he Hamilcar stood as the largest wooden aircraft constructed during World War II. To effectively bear the heavy loads it needed to carry, both structurally and aerodynamically, a wing loading much higher than any previously contemplated for a glider was chosen, resulting in a wing loading of 21.7 lb per square foot (105.8 kg per square meter). This high-wing, cantilever monoplane boasted a remarkable wing span of 110 feet (33.5 meters) and a wing area of 1,657 square feet (153.9 square meters), crafted from wood. The wing comprised a center section and two tapering outer sections. Internally, the structure featured two box spars with laminated plywood booms and plywood webs, strengthened further with ribs. A thin plywood sheet formed the outer covering of the wing, while a fabric cover was added on top of it. The fuselage was rectangular and made of wood, divided into two main sections that could be separated for easier ground transportation to assembly points. The ingenious construction enabled the plywood surface of the body to carry a significant portion of the stresses from various sources. For loading purposes, the bulbous nose was hinged on the starboard side, allowing it to swing open. The impressive capabilities of the glider were evident in its capacity to carry diverse loads, such as a Tetrarch Mark IV tank or a Locust tank, two Bren-gun universal carriers or two armored scout cars, a 25-pound gun with tractor, and similar weights. With an ‘all-up’ weight reaching 36,000 pounds (16,329 kilograms), the Hamilcar required an immensely powerful aircraft to tow it. Initially, early tests involved a Halifax with enhanced engines, but as the Halifax bomber underwent modifications to boost its engine power, a standard Halifax became the designated tug for the Hamilcar. On occasion, the Lancaster and Stirling four-engined bombers were also employed as tugs.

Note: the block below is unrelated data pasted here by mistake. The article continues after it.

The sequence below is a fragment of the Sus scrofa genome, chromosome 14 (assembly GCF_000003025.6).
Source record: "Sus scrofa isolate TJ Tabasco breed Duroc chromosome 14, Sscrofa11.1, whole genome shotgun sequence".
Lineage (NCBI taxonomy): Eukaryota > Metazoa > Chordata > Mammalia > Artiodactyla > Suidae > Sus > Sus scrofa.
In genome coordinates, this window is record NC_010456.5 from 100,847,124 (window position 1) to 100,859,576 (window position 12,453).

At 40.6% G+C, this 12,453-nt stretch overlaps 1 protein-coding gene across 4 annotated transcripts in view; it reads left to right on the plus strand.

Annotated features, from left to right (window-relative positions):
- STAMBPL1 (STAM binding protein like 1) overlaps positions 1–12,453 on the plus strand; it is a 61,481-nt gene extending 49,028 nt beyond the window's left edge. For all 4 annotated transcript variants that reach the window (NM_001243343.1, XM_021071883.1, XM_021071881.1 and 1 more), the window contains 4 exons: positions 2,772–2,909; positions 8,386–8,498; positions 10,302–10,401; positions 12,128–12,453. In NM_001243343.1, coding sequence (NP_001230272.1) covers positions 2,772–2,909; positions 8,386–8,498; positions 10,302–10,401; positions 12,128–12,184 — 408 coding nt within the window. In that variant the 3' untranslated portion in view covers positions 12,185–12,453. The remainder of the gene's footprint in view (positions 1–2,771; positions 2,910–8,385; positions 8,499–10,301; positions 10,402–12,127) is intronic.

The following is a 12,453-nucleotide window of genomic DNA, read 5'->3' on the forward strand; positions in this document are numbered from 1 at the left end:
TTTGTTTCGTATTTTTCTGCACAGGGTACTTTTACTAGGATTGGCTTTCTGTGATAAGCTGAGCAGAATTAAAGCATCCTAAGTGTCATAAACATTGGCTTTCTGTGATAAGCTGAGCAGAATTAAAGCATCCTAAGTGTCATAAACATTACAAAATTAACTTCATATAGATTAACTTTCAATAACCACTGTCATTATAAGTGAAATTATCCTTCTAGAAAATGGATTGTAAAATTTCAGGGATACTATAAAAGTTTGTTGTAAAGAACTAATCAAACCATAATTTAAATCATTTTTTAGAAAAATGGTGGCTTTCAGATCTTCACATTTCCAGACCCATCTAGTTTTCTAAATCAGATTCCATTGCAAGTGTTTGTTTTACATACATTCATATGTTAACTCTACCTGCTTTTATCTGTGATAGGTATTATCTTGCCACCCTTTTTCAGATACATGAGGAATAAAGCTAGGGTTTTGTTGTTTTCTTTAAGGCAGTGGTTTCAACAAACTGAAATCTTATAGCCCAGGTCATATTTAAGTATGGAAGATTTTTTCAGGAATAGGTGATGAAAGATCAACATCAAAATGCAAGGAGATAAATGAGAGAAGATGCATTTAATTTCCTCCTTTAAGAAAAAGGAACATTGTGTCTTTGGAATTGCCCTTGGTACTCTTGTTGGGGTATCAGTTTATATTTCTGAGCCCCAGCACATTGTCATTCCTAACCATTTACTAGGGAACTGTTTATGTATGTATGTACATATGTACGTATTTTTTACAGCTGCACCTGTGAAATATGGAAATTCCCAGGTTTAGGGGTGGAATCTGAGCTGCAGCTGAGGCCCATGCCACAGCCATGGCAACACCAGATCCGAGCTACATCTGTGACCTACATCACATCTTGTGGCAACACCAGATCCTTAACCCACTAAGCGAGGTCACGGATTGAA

The first full-sized prototype took flight on 27th March 1942, and throughout the war, a total of 412 Hamilcars were produced. These gliders played a vital role in various critical operations, demonstrating their worth in Normandy, at Wesel, and during the Arnhem campaign. In fact, one Hamilcar was acquired by the U.S. Army Air Forces for testing and evaluation at the Air Force Materiel Command located at Wright Army Air Force Field near Dayton, Ohio. Additionally, design studies were conducted to explore the possibility of operating the Hamilcar in a ‘pick-a-back’ system, in conjunction with the P-38 Lightning. A later British advancement included the Mk X, a two-engined powered version of the glider. This modification proved to be remarkably successful and capable.